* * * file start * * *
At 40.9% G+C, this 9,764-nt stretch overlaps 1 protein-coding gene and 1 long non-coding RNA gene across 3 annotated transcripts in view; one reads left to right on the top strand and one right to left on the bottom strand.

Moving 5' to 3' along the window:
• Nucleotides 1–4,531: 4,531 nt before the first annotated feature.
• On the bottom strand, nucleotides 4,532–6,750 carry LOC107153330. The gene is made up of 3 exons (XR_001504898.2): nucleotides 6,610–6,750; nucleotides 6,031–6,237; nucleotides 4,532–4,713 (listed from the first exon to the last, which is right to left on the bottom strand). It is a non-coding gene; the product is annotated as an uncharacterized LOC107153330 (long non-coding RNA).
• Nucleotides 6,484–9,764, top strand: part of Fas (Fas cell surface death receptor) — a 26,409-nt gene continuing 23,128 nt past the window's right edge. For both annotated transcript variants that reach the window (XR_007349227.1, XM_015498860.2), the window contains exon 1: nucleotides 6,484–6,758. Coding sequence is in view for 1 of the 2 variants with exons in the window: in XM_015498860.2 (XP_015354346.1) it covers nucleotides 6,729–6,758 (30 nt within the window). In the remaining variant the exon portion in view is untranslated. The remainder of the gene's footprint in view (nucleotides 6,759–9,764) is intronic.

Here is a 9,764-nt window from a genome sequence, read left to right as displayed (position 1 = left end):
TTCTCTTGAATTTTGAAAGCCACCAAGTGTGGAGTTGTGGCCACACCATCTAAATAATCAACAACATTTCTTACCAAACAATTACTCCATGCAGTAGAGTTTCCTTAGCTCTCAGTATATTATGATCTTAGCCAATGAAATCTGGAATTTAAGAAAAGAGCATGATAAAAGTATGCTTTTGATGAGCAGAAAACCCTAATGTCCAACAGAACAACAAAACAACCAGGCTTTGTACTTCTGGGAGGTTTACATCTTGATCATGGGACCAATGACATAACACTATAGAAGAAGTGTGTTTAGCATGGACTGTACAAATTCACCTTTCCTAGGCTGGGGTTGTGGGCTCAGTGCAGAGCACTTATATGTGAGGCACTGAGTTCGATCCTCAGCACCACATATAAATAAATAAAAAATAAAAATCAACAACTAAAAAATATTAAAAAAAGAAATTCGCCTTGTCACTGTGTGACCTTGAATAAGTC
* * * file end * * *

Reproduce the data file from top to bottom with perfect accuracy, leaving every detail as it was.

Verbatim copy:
At 40.9% G+C, this 9,764-nt stretch overlaps 1 protein-coding gene and 1 long non-coding RNA gene across 3 annotated transcripts in view; one reads left to right on the top strand and one right to left on the bottom strand.

Moving 5' to 3' along the window:
• Nucleotides 1–4,531: 4,531 nt before the first annotated feature.
• On the bottom strand, nucleotides 4,532–6,750 carry LOC107153330. The gene is made up of 3 exons (XR_001504898.2): nucleotides 6,610–6,750; nucleotides 6,031–6,237; nucleotides 4,532–4,713 (listed from the first exon to the last, which is right to left on the bottom strand). It is a non-coding gene; the product is annotated as an uncharacterized LOC107153330 (long non-coding RNA).
• Nucleotides 6,484–9,764, top strand: part of Fas (Fas cell surface death receptor) — a 26,409-nt gene continuing 23,128 nt past the window's right edge. For both annotated transcript variants that reach the window (XR_007349227.1, XM_015498860.2), the window contains exon 1: nucleotides 6,484–6,758. Coding sequence is in view for 1 of the 2 variants with exons in the window: in XM_015498860.2 (XP_015354346.1) it covers nucleotides 6,729–6,758 (30 nt within the window). In the remaining variant the exon portion in view is untranslated. The remainder of the gene's footprint in view (nucleotides 6,759–9,764) is intronic.

Here is a 9,764-nt window from a genome sequence, read left to right as displayed (position 1 = left end):
TTCTCTTGAATTTTGAAAGCCACCAAGTGTGGAGTTGTGGCCACACCATCTAAATAATCAACAACATTTCTTACCAAACAATTACTCCATGCAGTAGAGTTTCCTTAGCTCTCAGTATATTATGATCTTAGCCAATGAAATCTGGAATTTAAGAAAAGAGCATGATAAAAGTATGCTTTTGATGAGCAGAAAACCCTAATGTCCAACAGAACAACAAAACAACCAGGCTTTGTACTTCTGGGAGGTTTACATCTTGATCATGGGACCAATGACATAACACTATAGAAGAAGTGTGTTTAGCATGGACTGTACAAATTCACCTTTCCTAGGCTGGGGTTGTGGGCTCAGTGCAGAGCACTTATATGTGAGGCACTGAGTTCGATCCTCAGCACCACATATAAATAAATAAAAAATAAAAATCAACAACTAAAAAATATTAAAAAAAGAAATTCGCCTTGTCACTGTGTGACCTTGAATAAGTC